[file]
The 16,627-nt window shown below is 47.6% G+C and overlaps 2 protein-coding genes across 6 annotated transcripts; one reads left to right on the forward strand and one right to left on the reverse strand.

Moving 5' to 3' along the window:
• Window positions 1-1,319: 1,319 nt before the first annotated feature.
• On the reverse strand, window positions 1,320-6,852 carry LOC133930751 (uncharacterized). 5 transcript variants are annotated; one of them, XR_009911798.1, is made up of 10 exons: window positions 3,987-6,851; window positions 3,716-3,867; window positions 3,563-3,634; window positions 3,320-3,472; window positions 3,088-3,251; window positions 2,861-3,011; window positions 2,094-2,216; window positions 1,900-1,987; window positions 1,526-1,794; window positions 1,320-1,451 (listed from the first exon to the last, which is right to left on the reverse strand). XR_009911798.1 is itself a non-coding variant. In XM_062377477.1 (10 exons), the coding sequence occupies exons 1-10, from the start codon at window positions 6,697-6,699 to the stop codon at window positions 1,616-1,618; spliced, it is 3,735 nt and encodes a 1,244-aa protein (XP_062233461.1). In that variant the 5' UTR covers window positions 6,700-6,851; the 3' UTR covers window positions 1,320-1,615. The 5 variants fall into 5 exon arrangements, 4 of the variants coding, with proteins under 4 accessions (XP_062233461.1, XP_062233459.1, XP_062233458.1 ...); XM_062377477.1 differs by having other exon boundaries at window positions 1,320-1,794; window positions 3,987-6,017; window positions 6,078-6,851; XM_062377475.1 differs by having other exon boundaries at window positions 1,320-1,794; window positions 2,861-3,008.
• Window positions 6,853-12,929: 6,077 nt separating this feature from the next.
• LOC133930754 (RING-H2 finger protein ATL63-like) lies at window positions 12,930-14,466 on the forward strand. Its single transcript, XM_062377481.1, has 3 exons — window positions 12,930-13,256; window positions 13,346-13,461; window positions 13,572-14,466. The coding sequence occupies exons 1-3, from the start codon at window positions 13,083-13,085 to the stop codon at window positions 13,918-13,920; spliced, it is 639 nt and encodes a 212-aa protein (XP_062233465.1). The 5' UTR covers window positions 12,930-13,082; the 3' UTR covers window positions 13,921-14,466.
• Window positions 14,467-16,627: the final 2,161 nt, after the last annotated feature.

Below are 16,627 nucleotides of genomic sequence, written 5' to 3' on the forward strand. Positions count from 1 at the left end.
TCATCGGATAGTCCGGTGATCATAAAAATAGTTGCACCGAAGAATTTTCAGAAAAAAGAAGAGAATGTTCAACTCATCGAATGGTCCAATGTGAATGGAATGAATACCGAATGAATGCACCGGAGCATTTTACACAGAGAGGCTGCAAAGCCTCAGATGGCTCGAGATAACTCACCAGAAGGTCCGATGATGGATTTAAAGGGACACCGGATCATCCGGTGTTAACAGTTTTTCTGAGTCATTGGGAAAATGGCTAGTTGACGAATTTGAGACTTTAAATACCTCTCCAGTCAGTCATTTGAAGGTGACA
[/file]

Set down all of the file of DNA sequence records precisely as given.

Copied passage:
The 16,627-nt window shown below is 47.6% G+C and overlaps 2 protein-coding genes across 6 annotated transcripts; one reads left to right on the forward strand and one right to left on the reverse strand.

Moving 5' to 3' along the window:
• Window positions 1-1,319: 1,319 nt before the first annotated feature.
• On the reverse strand, window positions 1,320-6,852 carry LOC133930751 (uncharacterized). 5 transcript variants are annotated; one of them, XR_009911798.1, is made up of 10 exons: window positions 3,987-6,851; window positions 3,716-3,867; window positions 3,563-3,634; window positions 3,320-3,472; window positions 3,088-3,251; window positions 2,861-3,011; window positions 2,094-2,216; window positions 1,900-1,987; window positions 1,526-1,794; window positions 1,320-1,451 (listed from the first exon to the last, which is right to left on the reverse strand). XR_009911798.1 is itself a non-coding variant. In XM_062377477.1 (10 exons), the coding sequence occupies exons 1-10, from the start codon at window positions 6,697-6,699 to the stop codon at window positions 1,616-1,618; spliced, it is 3,735 nt and encodes a 1,244-aa protein (XP_062233461.1). In that variant the 5' UTR covers window positions 6,700-6,851; the 3' UTR covers window positions 1,320-1,615. The 5 variants fall into 5 exon arrangements, 4 of the variants coding, with proteins under 4 accessions (XP_062233461.1, XP_062233459.1, XP_062233458.1 ...); XM_062377477.1 differs by having other exon boundaries at window positions 1,320-1,794; window positions 3,987-6,017; window positions 6,078-6,851; XM_062377475.1 differs by having other exon boundaries at window positions 1,320-1,794; window positions 2,861-3,008.
• Window positions 6,853-12,929: 6,077 nt separating this feature from the next.
• LOC133930754 (RING-H2 finger protein ATL63-like) lies at window positions 12,930-14,466 on the forward strand. Its single transcript, XM_062377481.1, has 3 exons — window positions 12,930-13,256; window positions 13,346-13,461; window positions 13,572-14,466. The coding sequence occupies exons 1-3, from the start codon at window positions 13,083-13,085 to the stop codon at window positions 13,918-13,920; spliced, it is 639 nt and encodes a 212-aa protein (XP_062233465.1). The 5' UTR covers window positions 12,930-13,082; the 3' UTR covers window positions 13,921-14,466.
• Window positions 14,467-16,627: the final 2,161 nt, after the last annotated feature.

Below are 16,627 nucleotides of genomic sequence, written 5' to 3' on the forward strand. Positions count from 1 at the left end.
TCATCGGATAGTCCGGTGATCATAAAAATAGTTGCACCGAAGAATTTTCAGAAAAAAGAAGAGAATGTTCAACTCATCGAATGGTCCAATGTGAATGGAATGAATACCGAATGAATGCACCGGAGCATTTTACACAGAGAGGCTGCAAAGCCTCAGATGGCTCGAGATAACTCACCAGAAGGTCCGATGATGGATTTAAAGGGACACCGGATCATCCGGTGTTAACAGTTTTTCTGAGTCATTGGGAAAATGGCTAGTTGACGAATTTGAGACTTTAAATACCTCTCCAGTCAGTCATTTGAAGGTGACA